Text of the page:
A doctor will go in through an incision to repair your Dachshund’s spine. Your veterinarian will let you know if surgery is a good option for your dog.
Conservative Treatment for an IVDD Back Injury
If the injury is not the type, or severity, that would warrant surgery, your Dachshund will be given a steroid, pain medicine, and prescribed 5+ weeks of strict crate rest.
This is referred to as “conservative treatment.”
Conservative treatment may also be an option if surgery is recommended but an owner can’t afford surgery (I know several Dachshunds that have recovered with crate rest alone).
You can read more about both of those below.
Facts About Intervertebral Disk Disease and Back Injuries in Dogs
An IVVD Injury is Most Likely to Occur Before Your Dog Is 8 Years Old
It’s been found that most dogs who are going to develop back problems due to IVDD do so between the ages of 3 and 8 years old.
Getting a Dachshund is playing roulette. In my opinion, the risk is worth it because Dachshunds are so wonderful but it’s still a gamble.
Approximately 25% of Dachshunds, at some point in their lives, suffer from damage to the discs in their spines to the extent that they require veterinary treatment.
Many more have mild symptoms that may not be obvious to the eye.
Currently, There is No Reliable Genetic Test the Gene That Caused IVDD
The condition is strongly linked to the genes that cause Dachshunds to have short legs but other genes may also be involved (dwarfism).
Note: See the section above for more about this and to view my sources.
All of the genes that influence IVDD have not been identified so a reliable genetic test is not available to detect Dachshunds susceptible to the condition at this point. (Source)
Note: there is some hope of a test being developed at UC Davis but it’s still in early research phases.
That means that no one – not even a “reputable breeder” – can guarantee which Dachshunds will develop IVDD and which ones won’t.
Many Dachshunds with IVDD Live Normal Lives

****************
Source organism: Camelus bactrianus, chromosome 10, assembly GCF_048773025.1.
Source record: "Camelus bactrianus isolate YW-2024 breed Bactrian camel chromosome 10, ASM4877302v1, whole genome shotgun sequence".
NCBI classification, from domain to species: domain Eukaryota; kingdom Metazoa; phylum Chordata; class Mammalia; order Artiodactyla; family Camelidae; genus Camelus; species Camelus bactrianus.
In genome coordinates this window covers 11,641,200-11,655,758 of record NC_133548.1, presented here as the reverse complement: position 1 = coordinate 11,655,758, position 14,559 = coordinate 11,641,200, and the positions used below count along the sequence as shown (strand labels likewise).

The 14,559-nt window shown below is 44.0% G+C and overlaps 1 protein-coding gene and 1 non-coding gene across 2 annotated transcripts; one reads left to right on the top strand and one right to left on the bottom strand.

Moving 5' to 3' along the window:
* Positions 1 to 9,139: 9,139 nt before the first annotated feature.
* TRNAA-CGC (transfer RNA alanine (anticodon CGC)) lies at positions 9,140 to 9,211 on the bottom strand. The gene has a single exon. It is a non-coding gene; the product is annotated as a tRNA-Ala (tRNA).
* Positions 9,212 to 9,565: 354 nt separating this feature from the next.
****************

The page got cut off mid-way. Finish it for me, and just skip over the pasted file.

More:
Just because your Dachshund has IVDD doesn’t mean they can’t live a happy, normal life.
In severe cases, a dog might need a wheelchair to get around and have some special needs but will still live life to the fullest.
A lot of Dachshunds moderately or fully recover after treatment and can go back to their normal activities (with a few precautions, of course).
Dachshunds Are Not the Only Dog Breed That Can Have IVDD
Although Dachshunds are the breed with the highest incidence of IVDD, they are not the only breed that is susceptible to it.
Other breeds that can get IVDD include Corgis, Beagles, Basset Hounds, Pugs, Pekigneses, Chihuahuas, Shih Tzus, Jack Russel Terriers, Mini Poodles, Mini Pinchers, Bichons, Cocker Spaniels, plus a few more.
IVDD Symptoms and What to Do
In all my years of research and expeirence, there are 20 signs and symptoms that can indicate a IVDD-related back injury.
The most common are:
- Walking wobbly or “drunk”
- Standing with their back hunched
- Showing signs of pain like shivering, rapid breathing, hiding in a corner or den (like crate or nook), and refusing to eat
- Yelping or crying out if you touch them
- suddenly paralyzed or not able to stand
What should you do if you think your dog has a back injury from IVDD?
- Keep your dog from moving around. If they are in severe pain, they may do this on their own. If not, put them in a crate or wrap them in a towel and hold them.
- Immediately take your dog to the vet. Take them to an emergency clinic if you have to. Time is of the essence. A veterinarian will determine the cause of your Dachshunds back pain or lameness and determine whether it is IVDD or something else.
If the injury is mild, crate rest and medication may be all that your dog needs.
If your dog is suddenly paralyzed, you must do this right away!
Treatments for IVDD Back Injuries
If your dog is in advanced stages of IVDD injury, surgery may be recommended.
This will be followed by medications – steroids and pain aids – and strict crate rest (see section below).
If your vet recommends surgery, they think it’s your dog’s best chance for fully recovering. If you can afford it, you should do it.
I’ve seen several dogs that were paralyzed fully recover after surgery and rest.
Surgery is expensive though. Not everyone can afford it.
Sadly, I’ve heard of many veterinarians that told people they should put their dog down if they can’t afford the surgery.
However, I’ve heard of some Dachshunds make a partial or full recovery without surgery whether it was initially recommended or not.